Wake Forest Baptist Medical Center on Thursday night announced the public phase of a comprehensive campaign to raise $350 million to further its mission in patient care, education and research.
Medical Center officials also shared that Wake Forest School of Medicine’s new building in Wake Forest Innovation Quarter will be named the Bowman Gray Medical Education Building. In 1939, a gift from Gray’s estate helped bring the medical school to Winston-Salem. The School of Medicine later affiliated with North Carolina Baptist Hospital to create the Medical Center.
John D. McConnell, M.D., chief executive officer of Wake Forest Baptist, said the campaign will focus primarily on people and programs involved in carrying out the Medical Center’s mission and on key construction projects, including the Bowman Gray Medical Education Building.
“We have extraordinary potential to improve health in transformative ways, and that’s what our campaign is about,” McConnell said. “Philanthropy invested in Wake Forest Baptist’s people and programs will help transform our work in biomedical research, patient care and education. Connecting with individuals who understand and care about our mission can have a profound impact.”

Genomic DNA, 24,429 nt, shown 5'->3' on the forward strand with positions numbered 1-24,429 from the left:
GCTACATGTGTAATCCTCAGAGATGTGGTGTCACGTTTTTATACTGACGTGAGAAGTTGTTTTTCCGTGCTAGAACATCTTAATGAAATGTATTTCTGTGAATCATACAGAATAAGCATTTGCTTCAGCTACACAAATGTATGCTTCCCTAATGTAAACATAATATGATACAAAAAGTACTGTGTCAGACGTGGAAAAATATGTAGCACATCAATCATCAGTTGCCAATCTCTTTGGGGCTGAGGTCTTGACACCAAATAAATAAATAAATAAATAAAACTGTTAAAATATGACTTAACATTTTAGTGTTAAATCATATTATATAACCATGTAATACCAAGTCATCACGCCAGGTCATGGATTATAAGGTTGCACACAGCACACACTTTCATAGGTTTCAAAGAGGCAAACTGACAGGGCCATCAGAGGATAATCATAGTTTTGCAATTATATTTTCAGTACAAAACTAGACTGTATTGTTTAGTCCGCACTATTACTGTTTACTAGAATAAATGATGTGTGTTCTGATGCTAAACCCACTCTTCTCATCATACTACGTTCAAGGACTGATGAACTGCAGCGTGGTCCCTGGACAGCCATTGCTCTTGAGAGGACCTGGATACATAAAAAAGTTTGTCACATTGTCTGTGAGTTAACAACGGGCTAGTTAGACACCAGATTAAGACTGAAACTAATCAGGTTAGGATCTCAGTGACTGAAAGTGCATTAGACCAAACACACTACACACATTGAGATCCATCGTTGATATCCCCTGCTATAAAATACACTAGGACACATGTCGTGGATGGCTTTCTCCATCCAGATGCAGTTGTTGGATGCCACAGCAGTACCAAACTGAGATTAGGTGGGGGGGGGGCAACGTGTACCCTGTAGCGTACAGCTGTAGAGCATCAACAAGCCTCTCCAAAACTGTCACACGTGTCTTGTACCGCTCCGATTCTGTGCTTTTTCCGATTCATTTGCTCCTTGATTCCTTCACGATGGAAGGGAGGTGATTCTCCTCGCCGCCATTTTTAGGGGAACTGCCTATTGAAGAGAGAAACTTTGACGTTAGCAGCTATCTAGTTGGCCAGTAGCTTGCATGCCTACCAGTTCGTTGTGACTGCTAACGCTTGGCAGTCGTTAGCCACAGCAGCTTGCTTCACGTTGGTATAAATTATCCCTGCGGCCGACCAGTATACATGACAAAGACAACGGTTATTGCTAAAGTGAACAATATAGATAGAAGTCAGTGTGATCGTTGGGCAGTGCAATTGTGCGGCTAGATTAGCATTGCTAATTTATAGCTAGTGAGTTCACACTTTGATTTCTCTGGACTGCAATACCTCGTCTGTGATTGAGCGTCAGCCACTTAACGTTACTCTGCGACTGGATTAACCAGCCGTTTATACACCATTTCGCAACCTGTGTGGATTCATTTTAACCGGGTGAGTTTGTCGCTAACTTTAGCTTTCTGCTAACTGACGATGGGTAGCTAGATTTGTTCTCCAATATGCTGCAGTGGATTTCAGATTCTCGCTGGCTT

Areas of focus for the campaign include cancer, aging and Alzheimer’s disease, children’s health, diabetes and obesity, heart and vascular, regenerative medicine and medical education.
Campaign Chair Jim Johnston said that approximately $212 million has been raised toward the campaign goal during its initial leadership phase, and the remainder will be raised by the end of 2018.
“My time as an executive with R.J. Reynolds convinced me that the mission and work of Wake Forest Baptist is critical to each and every one of us,” Johnston said. “It’s vital to our community and to countless people around the country and around the world who will have their lives affected through the care provided by a Wake Forest Baptist-trained physician or from a cure that’s developed right here at our Medical Center.”
This effort is part of Wake Will, the campaign for Wake Forest University, which has a goal to raise a combined $1 billion for the University and the Medical Center.
“This is a moment when there is a role for everyone to play,” said Norman D. Potter, Wake Forest Baptist’s vice president of development and alumni affairs. “We want to connect with individuals who have a passion that intersects with our mission to improve health. It includes alumni, members of the community, our faculty and staff, and anyone who has a desire to improve health.”
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